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Guidelines for randomized clinical trial protocol content: a systematic review

Jennifer M Tetzlaff1*, An-Wen Chan2, Jessica Kitchen2, Margaret Sampson3, Andrea C Tricco4 and David Moher1

Author Affiliations

1 Ottawa Methods Centre, Ottawa Hospital Research Institute, Smyth Road, Ottawa, Ontario, K1H 8L6, Canada

2 Department of Medicine, Women’s College Research Institute, University of Toronto, Bay Street, Toronto, Ontario, M5G 1N8, Canada

3 Library Services, Children's Hospital of Eastern Ontario, Smyth Road, Ottawa, Ontario, K1H 8L1, Canada

4 Li Ka Shing Knowledge Institute of St. Michael’s Hospital, Bond Street, Toronto, Ontario, M5B 1W8, Canada

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Systematic Reviews 2012, 1:43  doi:10.1186/2046-4053-1-43

Published: 24 September 2012



All randomized clinical trials (RCTs) require a protocol; however, numerous studies have highlighted protocol deficiencies. Reporting guidelines may improve the content of research reports and, if developed using robust methods, may increase the utility of reports to stakeholders. The objective of this study was to systematically identify and review RCT protocol guidelines, to assess their characteristics and methods of development, and to compare recommendations.


We conducted a systematic review of indexed literature (MEDLINE, EMBASE and the Cochrane Methodology Register from inception to September 2010; reference lists; related article features; forward citation searching) and a targeted search of supplementary sources, including a survey of major trial funding agencies in six countries. Records were eligible if they described a content guideline in English or French relevant to RCT protocols. Guidelines were excluded if they specified content for protocols for trials of specific procedures or conditions or were intended to assess trial quality. We extracted guideline characteristics and methods. Content was mapped for a subset of guidelines that described development methods or had institutional endorsement.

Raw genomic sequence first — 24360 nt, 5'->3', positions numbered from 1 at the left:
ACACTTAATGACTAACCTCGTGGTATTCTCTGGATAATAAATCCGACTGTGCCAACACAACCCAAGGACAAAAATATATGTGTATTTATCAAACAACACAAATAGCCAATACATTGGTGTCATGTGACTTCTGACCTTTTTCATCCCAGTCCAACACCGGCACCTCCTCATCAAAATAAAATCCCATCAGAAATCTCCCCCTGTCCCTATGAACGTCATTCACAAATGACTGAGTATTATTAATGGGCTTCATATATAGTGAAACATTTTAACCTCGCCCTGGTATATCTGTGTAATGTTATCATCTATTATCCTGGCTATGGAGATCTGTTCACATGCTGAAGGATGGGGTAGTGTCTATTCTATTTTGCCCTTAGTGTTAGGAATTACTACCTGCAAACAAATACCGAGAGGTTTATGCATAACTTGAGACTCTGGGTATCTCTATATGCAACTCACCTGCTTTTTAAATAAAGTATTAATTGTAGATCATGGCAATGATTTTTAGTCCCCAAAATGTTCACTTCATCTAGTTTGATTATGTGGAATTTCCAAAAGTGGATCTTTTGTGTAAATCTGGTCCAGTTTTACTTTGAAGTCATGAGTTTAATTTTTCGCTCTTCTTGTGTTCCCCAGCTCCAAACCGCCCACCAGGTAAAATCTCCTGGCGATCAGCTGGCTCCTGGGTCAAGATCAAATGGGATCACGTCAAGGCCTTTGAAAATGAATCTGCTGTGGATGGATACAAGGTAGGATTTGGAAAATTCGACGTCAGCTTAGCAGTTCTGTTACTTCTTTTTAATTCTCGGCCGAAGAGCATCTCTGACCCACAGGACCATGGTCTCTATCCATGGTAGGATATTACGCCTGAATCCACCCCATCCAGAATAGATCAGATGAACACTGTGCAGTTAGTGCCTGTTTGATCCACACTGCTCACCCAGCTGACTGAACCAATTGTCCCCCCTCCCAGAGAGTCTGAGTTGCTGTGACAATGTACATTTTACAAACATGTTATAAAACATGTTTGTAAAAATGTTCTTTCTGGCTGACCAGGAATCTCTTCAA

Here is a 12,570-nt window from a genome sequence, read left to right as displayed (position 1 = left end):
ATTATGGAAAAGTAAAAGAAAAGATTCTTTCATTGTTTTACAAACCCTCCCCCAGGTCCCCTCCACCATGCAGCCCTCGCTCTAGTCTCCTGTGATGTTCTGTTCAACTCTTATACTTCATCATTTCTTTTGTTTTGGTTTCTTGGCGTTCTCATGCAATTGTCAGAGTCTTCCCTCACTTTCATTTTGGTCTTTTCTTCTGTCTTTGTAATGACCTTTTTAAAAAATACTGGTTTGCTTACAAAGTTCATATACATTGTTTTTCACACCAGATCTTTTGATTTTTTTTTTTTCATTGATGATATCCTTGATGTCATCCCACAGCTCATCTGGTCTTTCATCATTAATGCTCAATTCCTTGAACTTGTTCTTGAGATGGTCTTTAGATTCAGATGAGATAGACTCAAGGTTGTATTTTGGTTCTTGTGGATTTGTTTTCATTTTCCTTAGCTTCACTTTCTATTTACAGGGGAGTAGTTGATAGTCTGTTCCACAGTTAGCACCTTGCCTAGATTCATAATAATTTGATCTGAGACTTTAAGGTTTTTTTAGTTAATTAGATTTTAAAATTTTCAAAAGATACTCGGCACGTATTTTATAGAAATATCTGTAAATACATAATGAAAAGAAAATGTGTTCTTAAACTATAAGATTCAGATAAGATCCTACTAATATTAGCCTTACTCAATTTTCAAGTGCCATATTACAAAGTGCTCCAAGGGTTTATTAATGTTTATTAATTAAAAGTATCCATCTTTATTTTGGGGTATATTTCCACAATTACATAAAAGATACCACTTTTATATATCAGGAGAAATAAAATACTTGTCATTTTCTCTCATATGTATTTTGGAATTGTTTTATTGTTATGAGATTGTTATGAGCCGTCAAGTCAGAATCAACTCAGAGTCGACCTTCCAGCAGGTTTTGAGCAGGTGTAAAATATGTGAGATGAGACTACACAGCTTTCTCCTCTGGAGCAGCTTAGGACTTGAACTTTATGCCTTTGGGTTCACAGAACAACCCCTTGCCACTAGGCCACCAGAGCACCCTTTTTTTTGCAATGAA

Forty guidelines published in journals, books and institutional reports were included in the review; seven were specific to RCT protocols. Only eight (20%) described development methods which included informal consensus methods, pilot testing and formal validation; no guideline described all of these methods. No guideline described formal consensus methods or a systematic retrieval of empirical evidence to inform its development. The guidelines included a median of 23 concepts per guideline (interquartile range (IQR) = 14 to 34; range = 7 to 109). Among the subset of guidelines (n = 23) for which content was mapped, approximately 380 concepts were explicitly addressed (median concepts per guideline IQR = 31 (24,80); range = 16 to 150); most concepts were addressed in a minority of guidelines.


Existing guidelines for RCT protocol content varied substantially in their recommendations. Few reports described the methods of guideline development, limiting comparisons of guideline validity. Given the importance of protocols to diverse stakeholders, we believe a systematically developed, evidence-informed guideline for clinical trial protocols is needed.

Randomized controlled trials; Systematic review; Protocols; Clinical trials; Reporting guideline; SPIRIT initiative